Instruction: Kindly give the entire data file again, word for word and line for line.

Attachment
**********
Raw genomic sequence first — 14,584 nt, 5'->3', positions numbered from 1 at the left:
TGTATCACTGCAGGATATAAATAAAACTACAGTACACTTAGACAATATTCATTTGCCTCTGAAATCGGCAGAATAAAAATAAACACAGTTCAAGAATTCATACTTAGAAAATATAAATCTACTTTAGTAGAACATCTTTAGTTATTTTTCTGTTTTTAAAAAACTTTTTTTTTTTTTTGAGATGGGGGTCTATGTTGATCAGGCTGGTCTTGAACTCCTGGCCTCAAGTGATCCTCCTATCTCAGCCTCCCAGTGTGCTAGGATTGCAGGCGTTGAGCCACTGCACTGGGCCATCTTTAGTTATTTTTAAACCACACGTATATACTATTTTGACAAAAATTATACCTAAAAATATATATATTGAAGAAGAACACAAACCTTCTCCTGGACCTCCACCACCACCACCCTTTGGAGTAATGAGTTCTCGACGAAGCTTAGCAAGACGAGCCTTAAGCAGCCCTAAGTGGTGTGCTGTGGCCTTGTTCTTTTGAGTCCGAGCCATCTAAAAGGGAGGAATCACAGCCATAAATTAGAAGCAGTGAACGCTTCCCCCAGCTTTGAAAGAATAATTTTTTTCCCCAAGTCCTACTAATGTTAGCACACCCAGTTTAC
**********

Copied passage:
Raw genomic sequence first — 14,584 nt, 5'->3', positions numbered from 1 at the left:
TGTATCACTGCAGGATATAAATAAAACTACAGTACACTTAGACAATATTCATTTGCCTCTGAAATCGGCAGAATAAAAATAAACACAGTTCAAGAATTCATACTTAGAAAATATAAATCTACTTTAGTAGAACATCTTTAGTTATTTTTCTGTTTTTAAAAAACTTTTTTTTTTTTTTGAGATGGGGGTCTATGTTGATCAGGCTGGTCTTGAACTCCTGGCCTCAAGTGATCCTCCTATCTCAGCCTCCCAGTGTGCTAGGATTGCAGGCGTTGAGCCACTGCACTGGGCCATCTTTAGTTATTTTTAAACCACACGTATATACTATTTTGACAAAAATTATACCTAAAAATATATATATTGAAGAAGAACACAAACCTTCTCCTGGACCTCCACCACCACCACCCTTTGGAGTAATGAGTTCTCGACGAAGCTTAGCAAGACGAGCCTTAAGCAGCCCTAAGTGGTGTGCTGTGGCCTTGTTCTTTTGAGTCCGAGCCATCTAAAAGGGAGGAATCACAGCCATAAATTAGAAGCAGTGAACGCTTCCCCCAGCTTTGAAAGAATAATTTTTTTCCCCAAGTCCTACTAATGTTAGCACACCCAGTTTAC